The Hawks are Circling

Post On: June 23, 2021

Posted In: COVID-19 Market Update

Stocks declined as a surprisingly hawkish (restrictive monetary policy) outcome from the Federal Reserve’s June 15–16 policy meeting and comments from a Fed official about potentially earlier-than-expected rate hikes dragged the Dow Jones Industrial Average lower. The Dow includes many cyclical companies—those most reliant on economic growth. On the other hand, the tech-heavy Nasdaq Composite index posted a much more modest loss. The broad market S&P 500 Index also declined.

 

Large-cap equities held up better than small-caps. Growth stocks easily outperformed value, as investors sold companies in the energy and financials sectors amid fears that the Fed will remove its accommodative policies and raise rates sooner than markets had anticipated.

 

The early part of the week was relatively quiet on subdued trading volumes, as investors awaited the end of the Fed policy meeting on Wednesday. The Fed’s post-meeting statement and Chair Jerome Powell’s press conference were widely viewed as surprisingly hawkish. Policymakers acknowledged that progress on vaccinations has allowed the economic recovery from the pandemic to gain strength, and Powell acknowledged that Fed officials have begun to discuss slowing the central bank’s bond purchases, the first step toward eventually raising interest rates. Powell said that observers could characterize the meeting as “talking about talking about tapering.”

 

The Summary of Economic Projections released after the meeting showed that policymakers now expect two rate hikes by the end of 2023, indicating a faster pace of tightening than in earlier projections. Powell reiterated that high inflation is likely to be transitory, but stressed uncertainty about the inflation outlook.  These comments and the actions that accompany them are important, because they illustrate the politics that have crept into the Fed.  Many are concerned that the Fed could be undermining its credibility in pursuing this new framework of letting inflation run above 2% to achieve full employment without preemptively raising rates.

 

It was no surprise that the Fed meetings also affected the Treasury market. The 10-year U.S. Treasury yield increased sharply after Wednesday’s news, before falling on Thursday and Friday.  Short- and intermediate-term Treasury yields experienced more sustained increases. The difference in yield on five- and 30-year Treasuries reached a lower level than where it started 2021, a trend that could weigh on financial stocks, because banks tend to profit from larger spreads between short- and long-term rates.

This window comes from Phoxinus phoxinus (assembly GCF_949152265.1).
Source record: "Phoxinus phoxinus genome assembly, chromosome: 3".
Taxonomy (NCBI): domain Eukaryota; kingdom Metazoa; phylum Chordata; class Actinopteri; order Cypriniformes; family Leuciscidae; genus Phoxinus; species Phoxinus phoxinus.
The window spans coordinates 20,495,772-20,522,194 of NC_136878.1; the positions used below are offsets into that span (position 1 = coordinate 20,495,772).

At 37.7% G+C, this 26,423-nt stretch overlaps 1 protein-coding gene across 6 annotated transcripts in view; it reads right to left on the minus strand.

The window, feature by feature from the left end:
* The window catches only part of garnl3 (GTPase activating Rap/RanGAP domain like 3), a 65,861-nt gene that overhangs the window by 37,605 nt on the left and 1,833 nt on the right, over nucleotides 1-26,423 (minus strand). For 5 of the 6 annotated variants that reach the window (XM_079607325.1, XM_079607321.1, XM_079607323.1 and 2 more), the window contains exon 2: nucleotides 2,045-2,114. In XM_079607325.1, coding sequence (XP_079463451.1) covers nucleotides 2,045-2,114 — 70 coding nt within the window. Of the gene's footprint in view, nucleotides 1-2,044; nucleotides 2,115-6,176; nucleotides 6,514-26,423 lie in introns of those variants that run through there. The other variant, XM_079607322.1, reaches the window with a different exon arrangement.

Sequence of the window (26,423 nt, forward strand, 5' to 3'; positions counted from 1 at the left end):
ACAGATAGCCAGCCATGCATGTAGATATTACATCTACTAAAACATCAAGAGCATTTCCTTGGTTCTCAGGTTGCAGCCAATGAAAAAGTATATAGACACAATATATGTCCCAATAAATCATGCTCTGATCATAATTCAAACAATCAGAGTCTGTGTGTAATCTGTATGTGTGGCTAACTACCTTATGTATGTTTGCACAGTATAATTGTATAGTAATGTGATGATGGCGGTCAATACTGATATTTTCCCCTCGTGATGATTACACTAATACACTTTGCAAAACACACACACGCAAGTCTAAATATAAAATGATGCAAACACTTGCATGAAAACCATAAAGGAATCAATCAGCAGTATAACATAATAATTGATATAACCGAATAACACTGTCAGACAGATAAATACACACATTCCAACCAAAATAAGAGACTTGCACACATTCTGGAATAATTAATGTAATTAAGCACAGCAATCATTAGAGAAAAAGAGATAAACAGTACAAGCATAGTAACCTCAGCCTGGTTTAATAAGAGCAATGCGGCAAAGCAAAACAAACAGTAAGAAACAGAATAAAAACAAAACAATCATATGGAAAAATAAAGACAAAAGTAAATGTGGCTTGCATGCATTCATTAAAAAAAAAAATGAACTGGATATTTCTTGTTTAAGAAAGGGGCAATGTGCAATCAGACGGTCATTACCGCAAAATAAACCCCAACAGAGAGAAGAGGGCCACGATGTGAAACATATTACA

Scripture is filled with passages and stories involving hawks. In the Old Testament, God asked Job about how and why hawks fly, while making the point that hawks fly according to the laws of nature and not according to the wisdom of man.  Job 39 reminds us that there are things that we cannot control, so we just have to accept them for what they are.  This concept rings true in the markets, although the “wisdom” of man often interferes with the natural progression of economic cycles.  Our wealth management team certainly hopes the Fed “hawks” keep this lesson in mind, as political agendas and other influences threaten to sway their decisions.  As we wait and prayerfully consider our tactical shifts heading into the end of the year, we remember that  “they who wait for the Lord shall renew their strength; they shall mount up with wings like eagles; they shall run and not be weary; they shall walk and not faint” (Isaiah 40:31).

 

 

Sources: Yahoo Finance, Reuters.com, and JP Morgan Market Insights

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This material is for informational purposes only. Neither APFS nor its Representatives provide tax, legal or accounting advice. Please consult your own tax, legal or accounting professional before making any decisions. Information has been obtained from sources believed to be reliable and are subject to change without notification. The information presented is provided for informational purposes only and not to be construed as a recommendation or solicitation. Investors must make their own determination as to the appropriateness of an investment or strategy based on their specific investment objectives, financial status and risk tolerance. Past performance is not an indication of future results. Investments involve risk and the possible loss of principal.

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